SPC Activist Profile: Tim Judson
|Tim Judson, SPC staff from 1997-1999, continues to work against nuclear power and helped organize Hiroshima Day activities for many years after leaving staff (above at the 2004 vigil following the Hiroshima procession). Photo: Paul Pearce|
Tim Judson moved to Syracuse from Texas (and, before that, southern California) for graduate school. Afterwards he continued living in Syracuse and got involved in community projects, including working on SPC staff from 1997 to 1999. He is currently the President of the Board of the Citizensí Awareness Network, a grassroots organization in the Northeast that organizes against nuclear power, and is employed advocating for workersí rights.
What roles did you take with SPC?
I was on staff there a little over two years. I was given the job of coordinating the PNL. I was exposed to a ton of different issues in a short period of time because we were publishing articles about them. The issue I got most involved in and stayed involved in was working around nuclear power issues, including working on closing down the plant in Oswego. Also, in that time there were sanctions against Iraq and I was involved in organizing around that.
Can you identify a source of your activist ways?
I was like a lot of people. My family was sort of apolitical. I didnít have exposure to activist movements or anything like that. I donít think thereís anything that separates people who will become activists from people who wonít. I had the opportunity. I happened to be living in Syracuse where there was a lot of work happening and ways to plug in.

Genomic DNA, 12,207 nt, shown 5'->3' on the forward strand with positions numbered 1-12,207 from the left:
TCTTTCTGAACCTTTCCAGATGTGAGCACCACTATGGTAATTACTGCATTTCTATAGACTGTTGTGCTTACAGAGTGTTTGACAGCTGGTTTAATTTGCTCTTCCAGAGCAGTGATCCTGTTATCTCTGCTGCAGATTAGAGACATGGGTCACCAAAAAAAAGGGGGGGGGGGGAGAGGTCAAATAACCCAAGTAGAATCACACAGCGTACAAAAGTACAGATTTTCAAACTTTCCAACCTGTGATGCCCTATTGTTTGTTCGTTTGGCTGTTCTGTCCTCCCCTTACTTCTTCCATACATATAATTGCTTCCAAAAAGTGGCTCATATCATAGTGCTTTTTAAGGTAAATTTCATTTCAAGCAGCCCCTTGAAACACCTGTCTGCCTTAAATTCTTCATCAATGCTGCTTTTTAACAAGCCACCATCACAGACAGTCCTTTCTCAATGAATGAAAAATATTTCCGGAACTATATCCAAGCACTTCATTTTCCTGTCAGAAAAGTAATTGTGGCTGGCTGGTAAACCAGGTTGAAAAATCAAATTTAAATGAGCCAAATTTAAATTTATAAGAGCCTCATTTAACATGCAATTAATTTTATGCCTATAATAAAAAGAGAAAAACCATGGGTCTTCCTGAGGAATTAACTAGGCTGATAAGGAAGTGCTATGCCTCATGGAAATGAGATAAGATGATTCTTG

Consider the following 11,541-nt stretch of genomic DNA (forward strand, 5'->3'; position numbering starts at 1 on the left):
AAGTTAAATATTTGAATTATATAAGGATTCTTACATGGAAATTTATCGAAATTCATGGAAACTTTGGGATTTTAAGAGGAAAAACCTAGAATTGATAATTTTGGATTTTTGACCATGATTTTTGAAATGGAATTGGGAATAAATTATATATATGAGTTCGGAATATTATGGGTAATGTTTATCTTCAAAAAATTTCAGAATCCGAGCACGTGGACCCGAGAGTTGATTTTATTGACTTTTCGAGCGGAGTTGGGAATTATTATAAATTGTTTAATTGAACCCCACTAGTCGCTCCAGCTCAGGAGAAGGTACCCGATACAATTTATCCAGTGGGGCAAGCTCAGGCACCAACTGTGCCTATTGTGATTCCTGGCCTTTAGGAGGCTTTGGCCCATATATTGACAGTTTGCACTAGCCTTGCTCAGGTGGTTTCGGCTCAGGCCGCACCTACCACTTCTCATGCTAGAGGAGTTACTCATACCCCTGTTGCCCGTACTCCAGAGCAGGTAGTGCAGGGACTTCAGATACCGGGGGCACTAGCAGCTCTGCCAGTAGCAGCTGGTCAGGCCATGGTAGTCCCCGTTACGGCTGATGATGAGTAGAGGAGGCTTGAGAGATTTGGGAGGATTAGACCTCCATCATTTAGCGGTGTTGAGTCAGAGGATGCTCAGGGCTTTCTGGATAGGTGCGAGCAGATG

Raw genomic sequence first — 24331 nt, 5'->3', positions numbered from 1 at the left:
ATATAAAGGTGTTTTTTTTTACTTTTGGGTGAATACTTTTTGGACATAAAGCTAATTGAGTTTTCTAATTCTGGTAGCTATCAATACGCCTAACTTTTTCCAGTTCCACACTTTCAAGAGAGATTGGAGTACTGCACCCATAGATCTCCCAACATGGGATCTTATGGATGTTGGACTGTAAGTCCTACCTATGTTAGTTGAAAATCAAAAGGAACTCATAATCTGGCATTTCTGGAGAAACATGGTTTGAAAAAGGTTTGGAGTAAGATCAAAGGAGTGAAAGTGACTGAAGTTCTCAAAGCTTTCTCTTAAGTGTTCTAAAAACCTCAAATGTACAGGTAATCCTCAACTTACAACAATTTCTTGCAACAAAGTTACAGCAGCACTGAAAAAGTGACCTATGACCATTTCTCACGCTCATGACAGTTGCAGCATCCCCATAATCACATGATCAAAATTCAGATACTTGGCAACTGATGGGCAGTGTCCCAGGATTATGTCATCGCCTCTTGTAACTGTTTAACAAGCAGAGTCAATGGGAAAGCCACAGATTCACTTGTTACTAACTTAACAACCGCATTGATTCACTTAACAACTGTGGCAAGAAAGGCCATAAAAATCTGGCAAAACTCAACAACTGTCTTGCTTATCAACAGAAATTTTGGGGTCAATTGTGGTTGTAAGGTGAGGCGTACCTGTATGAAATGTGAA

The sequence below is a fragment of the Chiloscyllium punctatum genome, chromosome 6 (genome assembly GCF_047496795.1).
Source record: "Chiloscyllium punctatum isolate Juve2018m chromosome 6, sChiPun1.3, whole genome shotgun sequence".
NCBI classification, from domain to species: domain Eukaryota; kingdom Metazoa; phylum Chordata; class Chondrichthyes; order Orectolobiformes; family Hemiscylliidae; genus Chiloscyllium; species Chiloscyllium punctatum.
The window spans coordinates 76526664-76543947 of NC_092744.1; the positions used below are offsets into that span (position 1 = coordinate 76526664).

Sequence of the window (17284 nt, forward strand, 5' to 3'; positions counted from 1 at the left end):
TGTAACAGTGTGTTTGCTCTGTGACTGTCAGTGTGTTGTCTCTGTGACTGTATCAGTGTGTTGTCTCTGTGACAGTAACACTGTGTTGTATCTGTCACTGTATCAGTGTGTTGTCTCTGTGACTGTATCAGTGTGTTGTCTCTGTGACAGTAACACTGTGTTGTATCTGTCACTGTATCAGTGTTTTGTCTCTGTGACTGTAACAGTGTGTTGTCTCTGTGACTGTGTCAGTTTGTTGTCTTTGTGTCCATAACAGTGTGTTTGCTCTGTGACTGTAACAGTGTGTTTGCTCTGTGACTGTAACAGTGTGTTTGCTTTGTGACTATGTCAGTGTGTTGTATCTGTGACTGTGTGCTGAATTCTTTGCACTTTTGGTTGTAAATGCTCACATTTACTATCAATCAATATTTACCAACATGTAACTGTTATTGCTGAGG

Can you describe a particularly challenging time in your life as an activist?
I think the most difficult thing about being an activist is the fact that itís hard to find good paying work. Thatís a curious issueóhow do we, within the activist world, actually live up to our own ideals? How do we pay people and keep up a level of activity that can actually challenge power structures?
Can you describe a success you had as an activist?
The work we did around the sanctions and military attacks on Iraq was really critical in terms of keeping that issue in peopleís minds. It helped sustain a level of understanding and awareness that helped the antiwar movement take off in 2003.
What is your call to action today?
I donít think thereís any one thing. In becoming an activist I was taken by the sense that this was really what life was aboutótrying to make the world better and not shying away from the problems that exist. Itís one of the things that make life rich. At a certain point itís not a choice anymore, at least for me.
Ė Amelia Ramsey Lefevre